Second man accused of filing false affidavit
By LARRY DOUGHERTY
© St. Petersburg Times, published April 16, 1999
TAMPA — Federal prosecutors have charged a second paralegal with trying to force a
federal judge off a Fort Myers criminal case by falsely claiming the judge had met
improperly with the case prosecutor at a local restaurant.
Dana Corum, 61, of Lake Worth, helped prepare a false affidavit about the meeting, which
alleged that the judge and prosecutor met at Plum’s Cafe near Fort Myers in February 1997
to discuss the case and exchange documents, an indictment states.
Corum, the co-owner of a private investigation agency, also obtained records of long
distance calls from the judge’s home telephone, the indictment said.
Corum’s indictment follows the arrest in January of Michael A. Barfield, a 36-year-old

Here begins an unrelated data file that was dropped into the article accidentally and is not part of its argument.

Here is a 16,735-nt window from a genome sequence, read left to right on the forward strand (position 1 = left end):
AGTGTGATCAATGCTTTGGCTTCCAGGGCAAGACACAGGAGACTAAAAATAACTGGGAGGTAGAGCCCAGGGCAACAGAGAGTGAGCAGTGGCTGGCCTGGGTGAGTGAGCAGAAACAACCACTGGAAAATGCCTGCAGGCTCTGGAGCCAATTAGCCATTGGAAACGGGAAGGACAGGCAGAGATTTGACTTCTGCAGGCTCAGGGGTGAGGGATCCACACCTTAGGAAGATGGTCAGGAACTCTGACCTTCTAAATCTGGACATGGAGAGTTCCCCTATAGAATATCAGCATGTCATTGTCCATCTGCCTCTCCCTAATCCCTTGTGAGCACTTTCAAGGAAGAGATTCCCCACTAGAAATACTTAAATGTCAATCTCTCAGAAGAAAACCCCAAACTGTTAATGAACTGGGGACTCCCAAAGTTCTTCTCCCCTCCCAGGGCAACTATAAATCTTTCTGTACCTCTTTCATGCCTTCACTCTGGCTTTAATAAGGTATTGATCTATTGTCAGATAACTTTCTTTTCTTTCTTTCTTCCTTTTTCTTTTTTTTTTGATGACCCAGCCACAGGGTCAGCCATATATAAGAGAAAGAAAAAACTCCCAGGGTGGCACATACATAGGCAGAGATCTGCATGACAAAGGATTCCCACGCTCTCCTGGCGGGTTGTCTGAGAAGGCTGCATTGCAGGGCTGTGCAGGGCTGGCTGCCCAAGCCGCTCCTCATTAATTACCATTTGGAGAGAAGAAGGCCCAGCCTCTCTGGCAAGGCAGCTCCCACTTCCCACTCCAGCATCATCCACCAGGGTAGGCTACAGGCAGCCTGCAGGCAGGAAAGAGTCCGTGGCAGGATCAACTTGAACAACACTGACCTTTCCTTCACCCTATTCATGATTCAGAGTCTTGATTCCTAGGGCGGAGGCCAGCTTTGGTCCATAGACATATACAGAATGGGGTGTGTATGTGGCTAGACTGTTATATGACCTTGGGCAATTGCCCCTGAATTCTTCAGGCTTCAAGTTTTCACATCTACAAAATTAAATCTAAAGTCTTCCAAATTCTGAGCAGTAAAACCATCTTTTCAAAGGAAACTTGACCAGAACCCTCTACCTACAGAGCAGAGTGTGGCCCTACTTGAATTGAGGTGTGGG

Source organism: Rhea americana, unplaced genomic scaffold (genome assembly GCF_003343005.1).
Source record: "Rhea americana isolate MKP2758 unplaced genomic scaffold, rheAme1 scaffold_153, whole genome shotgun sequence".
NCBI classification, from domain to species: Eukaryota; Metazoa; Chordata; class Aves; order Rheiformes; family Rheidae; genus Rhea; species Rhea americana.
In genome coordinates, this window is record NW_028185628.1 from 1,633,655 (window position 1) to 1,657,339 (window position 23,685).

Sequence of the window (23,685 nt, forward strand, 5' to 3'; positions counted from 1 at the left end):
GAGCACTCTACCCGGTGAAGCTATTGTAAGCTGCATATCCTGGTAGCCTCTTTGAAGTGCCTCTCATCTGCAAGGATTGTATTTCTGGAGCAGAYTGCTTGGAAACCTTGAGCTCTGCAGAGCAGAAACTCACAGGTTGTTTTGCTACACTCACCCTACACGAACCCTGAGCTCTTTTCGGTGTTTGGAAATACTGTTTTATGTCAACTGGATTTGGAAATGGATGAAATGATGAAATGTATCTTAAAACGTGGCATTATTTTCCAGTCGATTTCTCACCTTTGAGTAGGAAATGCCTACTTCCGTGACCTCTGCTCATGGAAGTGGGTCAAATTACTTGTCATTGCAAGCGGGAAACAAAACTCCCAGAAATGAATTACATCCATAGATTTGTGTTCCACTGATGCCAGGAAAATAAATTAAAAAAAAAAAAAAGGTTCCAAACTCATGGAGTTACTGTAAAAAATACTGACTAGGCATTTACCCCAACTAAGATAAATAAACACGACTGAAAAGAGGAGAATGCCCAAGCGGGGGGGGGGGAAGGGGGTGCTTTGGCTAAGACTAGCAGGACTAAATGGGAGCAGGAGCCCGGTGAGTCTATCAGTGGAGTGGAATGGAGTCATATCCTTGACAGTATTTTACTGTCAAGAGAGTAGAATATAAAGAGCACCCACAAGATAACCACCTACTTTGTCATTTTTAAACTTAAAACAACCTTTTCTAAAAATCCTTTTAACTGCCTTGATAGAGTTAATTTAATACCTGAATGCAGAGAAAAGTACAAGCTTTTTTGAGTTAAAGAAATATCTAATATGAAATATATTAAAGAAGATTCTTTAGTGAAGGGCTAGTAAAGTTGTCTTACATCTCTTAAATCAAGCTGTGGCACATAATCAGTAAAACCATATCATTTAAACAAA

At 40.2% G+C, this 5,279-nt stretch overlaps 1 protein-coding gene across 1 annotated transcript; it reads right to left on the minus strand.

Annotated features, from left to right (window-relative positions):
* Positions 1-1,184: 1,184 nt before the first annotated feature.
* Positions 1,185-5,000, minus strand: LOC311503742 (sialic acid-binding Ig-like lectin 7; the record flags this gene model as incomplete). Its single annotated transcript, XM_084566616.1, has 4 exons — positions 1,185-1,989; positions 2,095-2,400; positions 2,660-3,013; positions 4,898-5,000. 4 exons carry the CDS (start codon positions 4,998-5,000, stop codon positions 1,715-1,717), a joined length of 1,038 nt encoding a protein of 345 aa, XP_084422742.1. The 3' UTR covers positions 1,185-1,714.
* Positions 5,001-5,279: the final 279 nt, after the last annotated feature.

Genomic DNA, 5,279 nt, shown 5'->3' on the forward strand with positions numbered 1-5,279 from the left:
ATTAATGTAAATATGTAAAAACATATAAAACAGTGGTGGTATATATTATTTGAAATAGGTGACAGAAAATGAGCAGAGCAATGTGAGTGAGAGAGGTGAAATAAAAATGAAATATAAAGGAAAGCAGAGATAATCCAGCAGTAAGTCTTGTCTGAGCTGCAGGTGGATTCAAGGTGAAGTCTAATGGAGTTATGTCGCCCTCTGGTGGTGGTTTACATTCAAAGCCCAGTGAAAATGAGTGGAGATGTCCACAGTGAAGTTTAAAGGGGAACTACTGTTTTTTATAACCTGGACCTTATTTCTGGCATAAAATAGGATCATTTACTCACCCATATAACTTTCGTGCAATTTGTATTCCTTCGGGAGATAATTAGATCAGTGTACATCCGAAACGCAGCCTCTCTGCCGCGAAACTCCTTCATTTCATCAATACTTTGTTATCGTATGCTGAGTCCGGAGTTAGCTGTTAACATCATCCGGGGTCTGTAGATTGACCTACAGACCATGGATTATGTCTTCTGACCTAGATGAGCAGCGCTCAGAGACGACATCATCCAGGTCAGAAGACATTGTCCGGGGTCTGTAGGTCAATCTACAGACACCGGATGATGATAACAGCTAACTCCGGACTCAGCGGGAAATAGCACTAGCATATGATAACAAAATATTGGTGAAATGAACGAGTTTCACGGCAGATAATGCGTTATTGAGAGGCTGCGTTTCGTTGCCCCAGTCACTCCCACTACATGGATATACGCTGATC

Sarasota paralegal, on the same allegation. The judge in the case, Senior U.S. District
Judge Lee Gagliardi, died late last year after an illness.
The allegation of the meeting had forced a federal grand jury investigation of Gagliardi
and the federal prosecutor, Kathleen Haley. In 1997, Haley was the lead prosecutor on an
embezzlement case involving Cape Coral Hospital. One of the defendants was Carl A. Bailey.
Bailey hired Barfield, who in turn hired Corum, court records show. Corum and the woman
with whom she co-owns Panther Investigations Inc., Deana Scapaccino, worked out the
details of the false meeting that Scapaccino claimed to have witnessed, Corum’s indictment
states. They cooperated on an affidavit Scapaccino signed and had lunch together at Plum’s
Cafe to gather additional details, the indictment states.
In concert with unnamed others, Corum is charged with conspiracy, two counts of
obstruction of justice and being an accessory to perjury after the fact. She was arrested
in South Florida last month.
Corum entered pleas of not guilty in front of a magistrate in Tampa on Tuesday. Corum is
free on a $100,000 bond secured by her roommate’s house.